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The second plant looks like Blyxa Japonica, the gourami looks interesting what type are they?
 

Byron

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I would be more concerned over the spectrum of the light. Do you know the Kelvin or CRI?

Intensity is another issue, you have plants needing strong light (stem especially, and the substrate rooted plants) and le4ss light (Java Fern). If intensity is too great, floating plants would likely help solve this.

Duration is easily adjusted, but it cannot compensate for too much or too little intensity, nor spectrum.

Liquid fertilizer is likely going to be needed, but twice a week can mean algae not plant growth, depending upon the light balance.

In a sort of summary, I am only going from the photos but I would suspect the spectrum is not ideal, and with that intensity comes into play. I can explain more when the above information is known.
 

Bruce Leyland-Jones

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We do need to know more about your light, including the duration that it's on.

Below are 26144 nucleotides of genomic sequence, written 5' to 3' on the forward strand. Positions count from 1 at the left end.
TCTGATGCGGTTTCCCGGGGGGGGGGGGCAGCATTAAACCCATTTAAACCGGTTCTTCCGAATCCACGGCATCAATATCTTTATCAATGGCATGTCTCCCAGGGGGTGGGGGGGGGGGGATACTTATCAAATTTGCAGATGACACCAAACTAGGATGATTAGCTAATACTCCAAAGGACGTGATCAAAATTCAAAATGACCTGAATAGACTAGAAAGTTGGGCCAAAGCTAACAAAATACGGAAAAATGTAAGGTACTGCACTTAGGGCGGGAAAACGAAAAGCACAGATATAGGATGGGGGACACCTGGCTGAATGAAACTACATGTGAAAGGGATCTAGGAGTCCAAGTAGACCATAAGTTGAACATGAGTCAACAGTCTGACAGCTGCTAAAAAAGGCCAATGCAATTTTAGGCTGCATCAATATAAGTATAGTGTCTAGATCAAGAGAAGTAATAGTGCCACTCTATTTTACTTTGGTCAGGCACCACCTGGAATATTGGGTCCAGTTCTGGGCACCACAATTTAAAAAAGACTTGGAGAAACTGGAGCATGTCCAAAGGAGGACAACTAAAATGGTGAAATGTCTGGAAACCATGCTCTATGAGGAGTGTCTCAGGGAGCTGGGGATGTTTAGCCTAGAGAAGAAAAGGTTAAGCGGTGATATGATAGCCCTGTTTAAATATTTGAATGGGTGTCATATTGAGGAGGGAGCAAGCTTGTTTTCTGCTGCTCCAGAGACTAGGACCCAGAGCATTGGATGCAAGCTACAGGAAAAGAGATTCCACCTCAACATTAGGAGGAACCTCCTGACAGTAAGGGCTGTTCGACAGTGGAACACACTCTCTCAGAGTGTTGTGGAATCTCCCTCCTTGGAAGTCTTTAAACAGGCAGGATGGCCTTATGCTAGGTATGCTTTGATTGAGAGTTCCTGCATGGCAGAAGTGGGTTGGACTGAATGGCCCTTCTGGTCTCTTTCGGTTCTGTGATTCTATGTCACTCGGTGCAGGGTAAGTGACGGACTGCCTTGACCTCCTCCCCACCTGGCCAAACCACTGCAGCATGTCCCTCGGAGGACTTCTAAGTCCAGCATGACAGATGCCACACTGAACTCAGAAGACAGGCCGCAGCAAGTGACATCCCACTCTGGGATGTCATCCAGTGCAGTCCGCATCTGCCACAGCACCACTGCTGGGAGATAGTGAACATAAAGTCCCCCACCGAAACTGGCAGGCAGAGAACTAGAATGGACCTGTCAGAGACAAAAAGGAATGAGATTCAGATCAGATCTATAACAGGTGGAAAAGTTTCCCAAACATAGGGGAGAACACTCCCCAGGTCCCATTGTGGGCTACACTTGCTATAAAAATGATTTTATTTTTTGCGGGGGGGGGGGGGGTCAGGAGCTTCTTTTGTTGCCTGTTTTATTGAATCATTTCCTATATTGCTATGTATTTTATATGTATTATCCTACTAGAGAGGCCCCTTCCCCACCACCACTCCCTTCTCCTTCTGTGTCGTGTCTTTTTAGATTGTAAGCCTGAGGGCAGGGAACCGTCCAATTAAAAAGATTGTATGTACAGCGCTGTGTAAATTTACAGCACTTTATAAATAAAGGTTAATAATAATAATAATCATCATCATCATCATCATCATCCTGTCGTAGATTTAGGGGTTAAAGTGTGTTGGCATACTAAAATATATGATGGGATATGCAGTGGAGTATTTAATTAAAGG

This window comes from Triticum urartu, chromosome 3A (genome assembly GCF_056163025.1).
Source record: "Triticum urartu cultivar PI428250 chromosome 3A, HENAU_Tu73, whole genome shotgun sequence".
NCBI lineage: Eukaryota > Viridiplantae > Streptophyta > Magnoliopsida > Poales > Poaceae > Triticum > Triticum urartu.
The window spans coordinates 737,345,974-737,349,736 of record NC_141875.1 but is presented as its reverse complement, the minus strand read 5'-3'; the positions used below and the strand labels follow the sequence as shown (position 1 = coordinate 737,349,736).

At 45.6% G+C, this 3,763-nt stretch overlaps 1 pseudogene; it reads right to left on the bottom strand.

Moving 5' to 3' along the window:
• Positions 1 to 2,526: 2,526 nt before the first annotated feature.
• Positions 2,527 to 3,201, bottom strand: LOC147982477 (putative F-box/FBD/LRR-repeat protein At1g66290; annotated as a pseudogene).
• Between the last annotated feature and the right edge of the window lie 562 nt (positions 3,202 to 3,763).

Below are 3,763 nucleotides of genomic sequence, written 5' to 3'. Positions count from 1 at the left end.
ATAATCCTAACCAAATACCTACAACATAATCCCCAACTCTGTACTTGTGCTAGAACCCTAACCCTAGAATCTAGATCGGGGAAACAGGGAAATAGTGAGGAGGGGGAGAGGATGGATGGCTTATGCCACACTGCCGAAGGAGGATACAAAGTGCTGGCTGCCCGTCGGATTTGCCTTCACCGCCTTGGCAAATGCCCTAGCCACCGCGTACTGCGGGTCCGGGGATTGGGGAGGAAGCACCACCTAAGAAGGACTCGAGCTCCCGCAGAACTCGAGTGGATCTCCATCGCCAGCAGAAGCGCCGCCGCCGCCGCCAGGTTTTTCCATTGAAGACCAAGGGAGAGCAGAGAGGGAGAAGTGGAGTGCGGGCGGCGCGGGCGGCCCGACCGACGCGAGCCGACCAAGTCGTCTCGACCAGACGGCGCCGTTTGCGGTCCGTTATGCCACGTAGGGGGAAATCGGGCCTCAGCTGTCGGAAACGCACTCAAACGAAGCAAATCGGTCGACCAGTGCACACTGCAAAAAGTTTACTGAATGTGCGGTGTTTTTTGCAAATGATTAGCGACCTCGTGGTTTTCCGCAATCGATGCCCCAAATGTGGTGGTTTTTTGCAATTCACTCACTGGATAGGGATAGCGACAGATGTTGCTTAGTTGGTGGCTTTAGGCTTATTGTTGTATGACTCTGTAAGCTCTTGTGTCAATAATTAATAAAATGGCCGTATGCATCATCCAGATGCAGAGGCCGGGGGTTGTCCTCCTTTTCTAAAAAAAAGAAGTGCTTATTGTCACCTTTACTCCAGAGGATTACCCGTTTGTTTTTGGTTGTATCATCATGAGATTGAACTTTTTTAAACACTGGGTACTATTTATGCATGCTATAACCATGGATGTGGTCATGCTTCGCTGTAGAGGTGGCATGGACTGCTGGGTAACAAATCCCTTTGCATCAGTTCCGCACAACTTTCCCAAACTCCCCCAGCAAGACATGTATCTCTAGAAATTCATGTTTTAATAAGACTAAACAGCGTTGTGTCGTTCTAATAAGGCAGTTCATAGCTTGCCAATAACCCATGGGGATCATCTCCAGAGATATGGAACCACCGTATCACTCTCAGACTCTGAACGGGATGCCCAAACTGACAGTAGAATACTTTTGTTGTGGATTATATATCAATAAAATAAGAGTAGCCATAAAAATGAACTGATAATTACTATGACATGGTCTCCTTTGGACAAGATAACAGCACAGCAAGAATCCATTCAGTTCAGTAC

You're adding way too much by way of artificial fertilisers and your algae is taking advantage.

Cut the red stem plant, above the leaf nodes. (You can see there's some side shoots already developing). Plant the cuttings around the base of the mother plants.
Remove the blackened leaves of the Java Fern with scissors ad leave them to float around the tank. These should develop baby ferns and the mother plant isn't going to be wasting resources, trying to repair them. (I see your fern has nice and healthy leaves already growing).

Regardless of whatever light you're using, floating plants are a must. These will help out-compete the algae, provide security and nesting sites for your gourami and contribute in a positive fashion to your tank's nitrogen cycle.